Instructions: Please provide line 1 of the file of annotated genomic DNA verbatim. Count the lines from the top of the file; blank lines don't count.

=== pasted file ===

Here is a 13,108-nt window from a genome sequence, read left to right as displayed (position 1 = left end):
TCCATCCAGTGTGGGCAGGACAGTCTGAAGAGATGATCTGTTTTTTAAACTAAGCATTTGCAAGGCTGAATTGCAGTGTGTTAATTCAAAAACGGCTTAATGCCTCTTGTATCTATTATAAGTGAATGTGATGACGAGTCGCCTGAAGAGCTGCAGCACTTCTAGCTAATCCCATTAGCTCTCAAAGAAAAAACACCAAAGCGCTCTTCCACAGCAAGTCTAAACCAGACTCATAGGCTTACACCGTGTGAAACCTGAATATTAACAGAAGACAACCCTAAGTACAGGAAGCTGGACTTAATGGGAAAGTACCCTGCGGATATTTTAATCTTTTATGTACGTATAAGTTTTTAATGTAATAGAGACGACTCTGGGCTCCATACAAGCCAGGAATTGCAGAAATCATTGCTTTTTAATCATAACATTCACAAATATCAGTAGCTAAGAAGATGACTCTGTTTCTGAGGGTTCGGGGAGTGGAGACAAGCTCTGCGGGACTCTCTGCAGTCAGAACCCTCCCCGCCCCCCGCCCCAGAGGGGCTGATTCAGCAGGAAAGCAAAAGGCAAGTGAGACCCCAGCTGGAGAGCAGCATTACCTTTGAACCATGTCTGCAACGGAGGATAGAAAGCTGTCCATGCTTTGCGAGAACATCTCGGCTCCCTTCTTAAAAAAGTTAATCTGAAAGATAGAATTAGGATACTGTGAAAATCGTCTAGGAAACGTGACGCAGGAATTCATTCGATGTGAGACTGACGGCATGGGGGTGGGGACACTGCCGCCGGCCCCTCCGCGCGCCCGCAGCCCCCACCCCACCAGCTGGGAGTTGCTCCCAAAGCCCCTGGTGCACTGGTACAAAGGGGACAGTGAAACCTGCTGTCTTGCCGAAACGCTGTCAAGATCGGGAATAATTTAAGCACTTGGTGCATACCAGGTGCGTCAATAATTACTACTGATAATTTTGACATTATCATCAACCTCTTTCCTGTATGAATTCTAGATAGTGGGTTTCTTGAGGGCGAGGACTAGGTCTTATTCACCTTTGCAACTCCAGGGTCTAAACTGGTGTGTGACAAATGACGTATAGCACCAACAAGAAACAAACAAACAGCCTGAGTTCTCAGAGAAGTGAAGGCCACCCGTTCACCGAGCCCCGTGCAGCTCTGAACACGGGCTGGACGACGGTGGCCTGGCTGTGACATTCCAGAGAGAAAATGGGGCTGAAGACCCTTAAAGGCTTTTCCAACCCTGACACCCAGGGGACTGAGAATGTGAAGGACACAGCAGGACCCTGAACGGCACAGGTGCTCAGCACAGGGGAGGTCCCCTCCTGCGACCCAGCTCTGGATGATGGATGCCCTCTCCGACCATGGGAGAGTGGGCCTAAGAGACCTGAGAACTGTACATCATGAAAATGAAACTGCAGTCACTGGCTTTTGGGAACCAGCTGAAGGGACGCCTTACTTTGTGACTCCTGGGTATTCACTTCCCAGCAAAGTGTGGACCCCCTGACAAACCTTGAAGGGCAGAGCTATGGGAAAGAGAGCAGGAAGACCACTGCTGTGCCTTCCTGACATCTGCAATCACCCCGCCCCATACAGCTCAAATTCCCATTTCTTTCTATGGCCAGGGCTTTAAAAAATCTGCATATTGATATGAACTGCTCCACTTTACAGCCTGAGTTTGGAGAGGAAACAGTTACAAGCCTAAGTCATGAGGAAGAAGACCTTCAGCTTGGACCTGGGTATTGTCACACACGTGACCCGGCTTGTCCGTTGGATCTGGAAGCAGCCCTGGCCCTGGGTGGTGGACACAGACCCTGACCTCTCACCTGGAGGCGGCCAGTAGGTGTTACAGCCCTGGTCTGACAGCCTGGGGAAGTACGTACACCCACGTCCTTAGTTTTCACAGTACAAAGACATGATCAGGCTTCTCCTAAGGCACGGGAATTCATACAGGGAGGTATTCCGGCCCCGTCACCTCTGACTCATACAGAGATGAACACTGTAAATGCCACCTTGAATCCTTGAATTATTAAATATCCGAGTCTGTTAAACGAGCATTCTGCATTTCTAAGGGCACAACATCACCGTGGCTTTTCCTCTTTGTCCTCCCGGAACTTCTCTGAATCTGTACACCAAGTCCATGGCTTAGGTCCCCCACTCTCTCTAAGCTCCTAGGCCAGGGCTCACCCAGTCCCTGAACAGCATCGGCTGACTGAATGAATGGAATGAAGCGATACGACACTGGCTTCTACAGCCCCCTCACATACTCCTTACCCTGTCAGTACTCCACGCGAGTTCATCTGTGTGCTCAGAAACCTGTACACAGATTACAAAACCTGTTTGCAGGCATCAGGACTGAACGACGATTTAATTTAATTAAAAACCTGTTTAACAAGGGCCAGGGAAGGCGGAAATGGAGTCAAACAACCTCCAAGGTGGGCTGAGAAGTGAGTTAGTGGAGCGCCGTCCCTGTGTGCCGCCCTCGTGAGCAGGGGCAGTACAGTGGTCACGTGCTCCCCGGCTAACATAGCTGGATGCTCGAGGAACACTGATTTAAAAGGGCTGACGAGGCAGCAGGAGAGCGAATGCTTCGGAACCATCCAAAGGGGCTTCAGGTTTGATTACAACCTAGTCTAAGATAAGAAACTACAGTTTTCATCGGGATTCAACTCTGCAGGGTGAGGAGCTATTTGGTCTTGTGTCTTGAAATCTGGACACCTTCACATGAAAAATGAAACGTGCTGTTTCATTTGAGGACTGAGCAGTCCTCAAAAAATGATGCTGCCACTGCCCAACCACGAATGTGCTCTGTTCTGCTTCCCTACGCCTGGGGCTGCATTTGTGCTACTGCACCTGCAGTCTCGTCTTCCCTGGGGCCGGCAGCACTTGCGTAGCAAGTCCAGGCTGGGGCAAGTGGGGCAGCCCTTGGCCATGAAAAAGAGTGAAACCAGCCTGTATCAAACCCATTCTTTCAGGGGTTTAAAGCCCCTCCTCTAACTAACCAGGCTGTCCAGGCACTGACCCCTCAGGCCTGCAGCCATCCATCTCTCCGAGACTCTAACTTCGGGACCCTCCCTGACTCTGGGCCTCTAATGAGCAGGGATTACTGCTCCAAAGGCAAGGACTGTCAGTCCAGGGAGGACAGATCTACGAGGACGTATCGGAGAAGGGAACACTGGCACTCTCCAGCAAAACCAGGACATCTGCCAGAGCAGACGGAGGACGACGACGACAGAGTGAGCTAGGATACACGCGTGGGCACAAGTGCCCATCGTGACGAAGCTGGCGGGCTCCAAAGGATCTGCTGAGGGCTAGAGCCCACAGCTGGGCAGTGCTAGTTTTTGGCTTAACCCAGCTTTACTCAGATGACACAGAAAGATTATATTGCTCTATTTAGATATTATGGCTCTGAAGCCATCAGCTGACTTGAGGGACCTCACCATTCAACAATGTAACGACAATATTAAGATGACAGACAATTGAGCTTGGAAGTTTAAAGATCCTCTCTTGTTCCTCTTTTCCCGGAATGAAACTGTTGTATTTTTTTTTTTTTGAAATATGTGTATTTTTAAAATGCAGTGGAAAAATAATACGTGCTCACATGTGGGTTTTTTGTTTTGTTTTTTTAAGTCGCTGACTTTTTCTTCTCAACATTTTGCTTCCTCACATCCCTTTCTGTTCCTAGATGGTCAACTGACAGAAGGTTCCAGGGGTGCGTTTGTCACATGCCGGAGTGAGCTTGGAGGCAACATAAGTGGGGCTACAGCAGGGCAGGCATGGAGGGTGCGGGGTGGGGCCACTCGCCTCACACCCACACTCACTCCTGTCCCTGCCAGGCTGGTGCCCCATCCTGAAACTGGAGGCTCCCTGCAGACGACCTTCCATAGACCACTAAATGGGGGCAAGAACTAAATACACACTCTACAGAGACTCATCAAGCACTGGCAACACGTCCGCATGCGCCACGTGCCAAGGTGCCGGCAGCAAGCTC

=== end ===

Here is a 13,108-nt window from a genome sequence, read left to right as displayed (position 1 = left end):